How Microsoft's Surface Book compares to Apple's MacBook: Let's play CPU detective

On the Surface, Microsoft's Surface Book may look like hype, but here's why it's an engineering stunner.

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Microsoft clearly had Apple’s MacBook and MacBook Pro in its sights when it designed its radical Surface Book. But was it marketing hype or was Microsoft really laying down legitimate smack when it said the Surface Book offers “twice” the performance of a comparable Mac?

It very much depends on the hardware that’s inside the Surface Book. There’s not much public information on the exact parts inside the Surface Book—but we do know what Microsoft is claiming.

Let’s play hardware detective

By adding the discrete GPU, two extra processors, it fundamentally makes Surface Book two times faster than the MacBook Pro,” said Microsoft VP Panos Panay during Tuesday’s unveiling.

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Despite the company saying the Surface Book had “two extra processors” it’s likely the device has a dual-core CPU inside.

What Panay meant by the “two extra processors” statement isn’t totally clear, but I would interpret that to mean Surface Book has a quad-core chip.

All of Apple’s MacBooks are dual-core Broadwell-based CPUs with integrated graphics. Moving up to the MacBook Pro 13 doesn’t change much either. The Pro still has a dual-core Broadwell CPU with Intel integrated HD 6100 graphics. Apple also oddly limits these MacBook Pros to Core i5 chips (with slower graphics chips) in it's ready to buy, but does offer the Core i7 as an option with faster integrated graphics.

Even more maddening, the Microsoft store for ordering the Surface Book doesn’t provide any clarity on silicon features (it’s a very Apple-like move). The spec pages—which should indicate which CPU you’re getting—doesn’t reveal anything. All you can divine is that you’re getting a 6th-gen Intel Skylake CPU in either Core i5 or Core i7 trim.

There are still a few details I can suss out of the Surface Book, though. The lowest-end version will feature a Skylake Core i5 chip with Intel 520 graphics. That means the bottom-end Surface Book is likely going to have one of two CPUs inside: A Core i5-6200U or a Core i5-6300U, as those are the only two chips with that graphics core.

This also tells me that Microsoft’s claims of the Surface Book walloping the MacBook Pro likely aren’t based on the lowest-end Surface Book unit.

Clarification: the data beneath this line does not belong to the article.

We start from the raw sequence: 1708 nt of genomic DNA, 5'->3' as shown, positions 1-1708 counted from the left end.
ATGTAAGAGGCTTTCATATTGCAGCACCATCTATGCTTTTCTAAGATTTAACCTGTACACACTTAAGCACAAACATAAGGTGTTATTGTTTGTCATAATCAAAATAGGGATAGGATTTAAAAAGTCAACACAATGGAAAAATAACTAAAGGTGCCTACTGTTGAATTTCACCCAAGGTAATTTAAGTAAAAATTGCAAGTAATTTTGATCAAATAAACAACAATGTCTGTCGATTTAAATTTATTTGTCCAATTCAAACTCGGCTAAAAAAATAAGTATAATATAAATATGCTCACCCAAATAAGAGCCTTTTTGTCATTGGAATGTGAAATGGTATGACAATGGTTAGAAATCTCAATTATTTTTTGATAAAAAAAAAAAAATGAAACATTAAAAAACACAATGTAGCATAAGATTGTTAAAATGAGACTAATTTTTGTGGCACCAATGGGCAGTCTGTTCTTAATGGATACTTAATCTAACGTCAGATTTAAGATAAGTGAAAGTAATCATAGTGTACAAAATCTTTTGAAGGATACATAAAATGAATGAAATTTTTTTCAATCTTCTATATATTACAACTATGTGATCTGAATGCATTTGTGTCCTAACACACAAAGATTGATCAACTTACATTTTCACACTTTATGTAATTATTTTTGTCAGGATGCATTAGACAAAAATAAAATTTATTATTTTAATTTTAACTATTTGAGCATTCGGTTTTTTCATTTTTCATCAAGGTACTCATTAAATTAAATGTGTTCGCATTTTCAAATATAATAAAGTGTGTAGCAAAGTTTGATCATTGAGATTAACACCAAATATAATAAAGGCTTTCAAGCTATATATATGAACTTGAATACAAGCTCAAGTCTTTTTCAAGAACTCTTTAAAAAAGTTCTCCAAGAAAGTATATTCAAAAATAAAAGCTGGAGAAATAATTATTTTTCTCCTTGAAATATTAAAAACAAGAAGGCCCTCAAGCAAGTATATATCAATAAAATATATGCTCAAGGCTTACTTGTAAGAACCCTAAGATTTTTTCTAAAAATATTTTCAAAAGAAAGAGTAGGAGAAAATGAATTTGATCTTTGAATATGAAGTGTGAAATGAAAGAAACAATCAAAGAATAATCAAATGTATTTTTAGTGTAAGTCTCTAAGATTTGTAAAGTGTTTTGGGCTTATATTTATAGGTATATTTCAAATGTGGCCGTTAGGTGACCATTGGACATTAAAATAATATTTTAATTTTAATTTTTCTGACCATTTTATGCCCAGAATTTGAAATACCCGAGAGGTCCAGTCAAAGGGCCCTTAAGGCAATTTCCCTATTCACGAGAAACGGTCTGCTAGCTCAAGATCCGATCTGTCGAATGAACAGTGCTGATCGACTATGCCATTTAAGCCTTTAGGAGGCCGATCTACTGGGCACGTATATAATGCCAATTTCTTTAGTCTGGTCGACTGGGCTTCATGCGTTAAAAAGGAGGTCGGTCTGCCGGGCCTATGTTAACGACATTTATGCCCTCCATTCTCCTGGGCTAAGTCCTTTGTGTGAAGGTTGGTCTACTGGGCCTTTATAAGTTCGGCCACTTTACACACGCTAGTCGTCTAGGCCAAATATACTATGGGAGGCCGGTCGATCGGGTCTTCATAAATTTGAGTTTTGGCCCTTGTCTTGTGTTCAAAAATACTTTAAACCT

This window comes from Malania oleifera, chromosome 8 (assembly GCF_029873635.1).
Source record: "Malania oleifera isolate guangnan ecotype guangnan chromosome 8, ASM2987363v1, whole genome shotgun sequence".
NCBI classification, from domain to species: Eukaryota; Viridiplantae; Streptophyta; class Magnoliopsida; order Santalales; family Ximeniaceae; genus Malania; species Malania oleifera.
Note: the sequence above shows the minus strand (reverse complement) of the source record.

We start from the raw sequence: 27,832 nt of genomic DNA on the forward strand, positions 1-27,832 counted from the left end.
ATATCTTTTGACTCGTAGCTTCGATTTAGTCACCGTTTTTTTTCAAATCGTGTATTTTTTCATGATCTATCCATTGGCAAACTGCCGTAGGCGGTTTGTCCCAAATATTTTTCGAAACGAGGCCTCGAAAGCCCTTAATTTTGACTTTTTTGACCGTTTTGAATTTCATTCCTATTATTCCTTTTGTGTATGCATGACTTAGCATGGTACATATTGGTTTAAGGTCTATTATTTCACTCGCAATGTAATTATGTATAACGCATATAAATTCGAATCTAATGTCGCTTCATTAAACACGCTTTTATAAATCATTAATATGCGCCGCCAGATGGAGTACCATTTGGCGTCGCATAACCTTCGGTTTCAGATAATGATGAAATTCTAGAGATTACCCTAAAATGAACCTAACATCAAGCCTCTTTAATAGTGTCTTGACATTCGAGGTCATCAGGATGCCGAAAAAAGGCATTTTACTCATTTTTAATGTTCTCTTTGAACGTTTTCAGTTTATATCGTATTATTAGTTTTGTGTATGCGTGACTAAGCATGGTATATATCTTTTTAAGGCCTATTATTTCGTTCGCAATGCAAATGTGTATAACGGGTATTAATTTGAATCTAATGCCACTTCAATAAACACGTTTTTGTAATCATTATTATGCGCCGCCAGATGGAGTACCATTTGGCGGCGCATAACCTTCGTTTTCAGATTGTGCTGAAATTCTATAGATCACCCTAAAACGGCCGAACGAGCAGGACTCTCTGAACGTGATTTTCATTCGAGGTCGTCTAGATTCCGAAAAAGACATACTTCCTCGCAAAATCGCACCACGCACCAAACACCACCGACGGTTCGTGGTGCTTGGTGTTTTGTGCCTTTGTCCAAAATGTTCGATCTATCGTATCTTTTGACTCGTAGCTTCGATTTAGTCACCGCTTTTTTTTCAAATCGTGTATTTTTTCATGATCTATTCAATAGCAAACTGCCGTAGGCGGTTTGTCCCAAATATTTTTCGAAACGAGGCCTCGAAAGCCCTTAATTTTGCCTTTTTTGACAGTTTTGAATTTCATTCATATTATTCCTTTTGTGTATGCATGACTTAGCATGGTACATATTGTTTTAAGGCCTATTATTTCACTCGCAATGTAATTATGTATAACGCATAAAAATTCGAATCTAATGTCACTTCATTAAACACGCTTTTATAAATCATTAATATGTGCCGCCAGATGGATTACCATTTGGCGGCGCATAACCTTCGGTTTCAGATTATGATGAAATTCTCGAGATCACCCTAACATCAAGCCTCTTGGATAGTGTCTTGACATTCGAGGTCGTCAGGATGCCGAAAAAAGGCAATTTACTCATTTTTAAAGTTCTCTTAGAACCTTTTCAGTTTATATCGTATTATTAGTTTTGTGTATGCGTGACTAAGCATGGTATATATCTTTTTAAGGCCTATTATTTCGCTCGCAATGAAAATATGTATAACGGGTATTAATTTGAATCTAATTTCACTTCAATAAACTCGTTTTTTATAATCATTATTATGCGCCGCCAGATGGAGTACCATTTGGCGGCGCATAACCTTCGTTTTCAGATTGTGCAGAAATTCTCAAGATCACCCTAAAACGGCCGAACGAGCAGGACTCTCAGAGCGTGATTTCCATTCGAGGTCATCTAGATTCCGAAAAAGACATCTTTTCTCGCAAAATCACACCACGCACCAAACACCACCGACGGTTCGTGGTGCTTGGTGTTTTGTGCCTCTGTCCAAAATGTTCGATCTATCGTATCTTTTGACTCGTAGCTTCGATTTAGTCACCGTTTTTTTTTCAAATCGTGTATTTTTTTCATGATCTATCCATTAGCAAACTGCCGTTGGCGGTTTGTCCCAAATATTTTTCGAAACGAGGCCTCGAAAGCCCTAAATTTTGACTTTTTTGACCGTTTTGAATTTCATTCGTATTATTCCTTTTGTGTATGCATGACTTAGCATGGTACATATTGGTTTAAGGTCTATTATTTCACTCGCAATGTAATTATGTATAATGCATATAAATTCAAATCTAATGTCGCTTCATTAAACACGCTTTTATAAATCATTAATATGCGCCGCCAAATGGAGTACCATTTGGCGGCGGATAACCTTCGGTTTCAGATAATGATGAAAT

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The green rectangle in the center is the Intel Skylake CPU. Up left, there’s an M.2 PCIe drive, and just to the right of the Skylake CPU is the DDR3L RAM.

Skylake is better but...

Skylake is certainly a better processor than Broadwell, but I really don’t think the mobile version will offer twice the performance of Broadwell laptop, based on all my testing of the desktop parts. There’s a lot more nuance to what defines “speed,” and Skylake offers a lot, especially on mobile. But if you’re being truly honest, and looking at this question core-for-core, Skylake doesn’t boast twice the performance of a Broadwell CPU. That’s like claiming your iPad Pro is faster than 80 percent of portable PCs.

But then there’s the Core i7 model of the Surface Book. What chip is in that? I don’t know. But it’s likely Microsoft is hanging its “two times faster” performance claims on the Core i7 version, which could possibly, conceivably, be a quad-core chip.

It’s not unprecedented, after all. VAIO stuffed a quad-core Haswell CPU into its Surface Pro clone targeted at professionals. You can read about that engineering feat here, where I note that heat, noise and battery life will be a challenge in the VAIO Z Canvas.

If Microsoft chose to put a quad-core Skylake chip in it the Surface Book, it would likely be one of three Intel CPUs that you can peep at here. The problem is all three are rated for 45 watts—which gives them about three times the power and thermal footprint of a dual-core processor. That level of power consumption and heat generation would be pretty hard to pull off in such a thin body.

The next step down is Intel’s newly announced Core i7-6820EQ, which drops power down to 28 watts, but even that wattage is hard to imagine in the Surface Book.

There are a few things that work in Microsoft’s favor, though. Skylake should be a much cooler CPU than the Haswell quad-core in the VAIO Z Canvas. The Intel quad-core chips can also be tuned down to lower frequencies to keep heat under control. But the odds are good that there’s a dual-core Skylake chip in the Surface Book, and not a quad-core chip.

So if it’s a dual-core, could the Surface Book still be twice as fast as the MacBook Pro? Yes and no. It all depends on what you’re testing, and what benchmarks you use.

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The undisclosed Nvidia GPU inside is the magic here. No modern 13-inch ultrabook-class laptop I know of packs discrete graphics.